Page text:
I also love Thanksgiving (I’ll save discussion of revisiting the Pilgrim narrative for another post.) It represents family and food and relaxing (not shopping) together over a long weekend. My school site has deemed Thanksgiving a break from homework, but procrastinating seniors will undoubtedly polishing their University of California applications. My favorite special meal is roast turkey with all the fixings, followed by leftovers for days. I’m not so devoted to the desserts, though, but I love me some dark meat, mashed potatoes, gravy, and cranberry sauce. And I take the most pleasure in cooking it in my own kitchen.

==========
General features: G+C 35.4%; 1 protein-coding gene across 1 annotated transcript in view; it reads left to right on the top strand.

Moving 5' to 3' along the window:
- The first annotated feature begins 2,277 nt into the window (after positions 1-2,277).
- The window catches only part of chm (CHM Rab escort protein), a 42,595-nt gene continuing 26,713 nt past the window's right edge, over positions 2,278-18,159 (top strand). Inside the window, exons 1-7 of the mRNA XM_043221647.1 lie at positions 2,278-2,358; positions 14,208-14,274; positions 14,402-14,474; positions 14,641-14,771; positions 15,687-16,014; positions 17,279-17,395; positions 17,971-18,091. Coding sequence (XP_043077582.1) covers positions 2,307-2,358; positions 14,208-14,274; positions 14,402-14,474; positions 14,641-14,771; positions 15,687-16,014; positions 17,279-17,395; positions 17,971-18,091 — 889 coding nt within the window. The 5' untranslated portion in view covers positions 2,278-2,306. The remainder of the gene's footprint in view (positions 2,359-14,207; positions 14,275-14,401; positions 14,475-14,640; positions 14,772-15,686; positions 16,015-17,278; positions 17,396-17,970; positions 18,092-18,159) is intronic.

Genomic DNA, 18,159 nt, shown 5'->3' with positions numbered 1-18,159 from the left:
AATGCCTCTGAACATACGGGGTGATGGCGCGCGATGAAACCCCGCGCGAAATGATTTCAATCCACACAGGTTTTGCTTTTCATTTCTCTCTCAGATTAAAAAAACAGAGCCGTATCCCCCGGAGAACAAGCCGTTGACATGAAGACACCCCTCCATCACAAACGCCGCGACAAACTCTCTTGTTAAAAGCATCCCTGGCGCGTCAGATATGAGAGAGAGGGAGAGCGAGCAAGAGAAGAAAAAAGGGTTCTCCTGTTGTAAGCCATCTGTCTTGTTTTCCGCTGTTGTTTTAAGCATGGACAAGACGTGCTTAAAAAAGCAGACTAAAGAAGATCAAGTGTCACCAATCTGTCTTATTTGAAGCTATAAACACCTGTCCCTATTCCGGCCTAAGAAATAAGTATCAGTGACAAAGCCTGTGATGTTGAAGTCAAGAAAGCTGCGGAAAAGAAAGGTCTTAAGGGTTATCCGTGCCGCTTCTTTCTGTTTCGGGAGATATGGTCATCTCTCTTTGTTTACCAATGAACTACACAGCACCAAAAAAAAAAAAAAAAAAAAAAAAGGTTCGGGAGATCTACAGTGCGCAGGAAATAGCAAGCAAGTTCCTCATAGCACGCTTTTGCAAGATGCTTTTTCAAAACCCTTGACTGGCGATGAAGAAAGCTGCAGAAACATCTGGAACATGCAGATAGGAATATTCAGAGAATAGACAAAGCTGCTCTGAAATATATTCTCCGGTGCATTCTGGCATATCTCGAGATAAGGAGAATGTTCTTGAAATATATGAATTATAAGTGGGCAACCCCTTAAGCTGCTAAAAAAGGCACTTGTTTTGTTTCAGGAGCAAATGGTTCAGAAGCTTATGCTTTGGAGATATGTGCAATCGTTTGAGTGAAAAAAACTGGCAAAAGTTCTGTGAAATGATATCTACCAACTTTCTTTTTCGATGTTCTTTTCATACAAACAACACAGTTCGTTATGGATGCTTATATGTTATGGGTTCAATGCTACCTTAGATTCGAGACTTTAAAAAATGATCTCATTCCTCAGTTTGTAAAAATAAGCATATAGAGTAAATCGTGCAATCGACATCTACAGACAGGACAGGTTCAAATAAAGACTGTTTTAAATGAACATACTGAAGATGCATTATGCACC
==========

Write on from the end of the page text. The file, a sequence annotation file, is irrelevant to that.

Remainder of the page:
Sadly, I feel that this year the spirit of Thanksgiving has been lost in the hype of bargain hunting for Christmas. And, thus, so has the spiritual meaning of Christmas been swallowed up in commercialism. I’m not feeling the solemnity or joy any less; it’s just that all the ads are more shrill.

I guess my message is to savor the Thanksgiving spirit to its fullest. Let’s begin the Christmas season next Monday (which happens to be Cyber Monday).

Perspective #OneWord2018


As 2018 begins, I’m inspired to join a host of educators on Twitter and Facebook in committing to focus on #oneword2018 this year and to provide that reflective opportunity to my students. My word is PERSPECTIVE.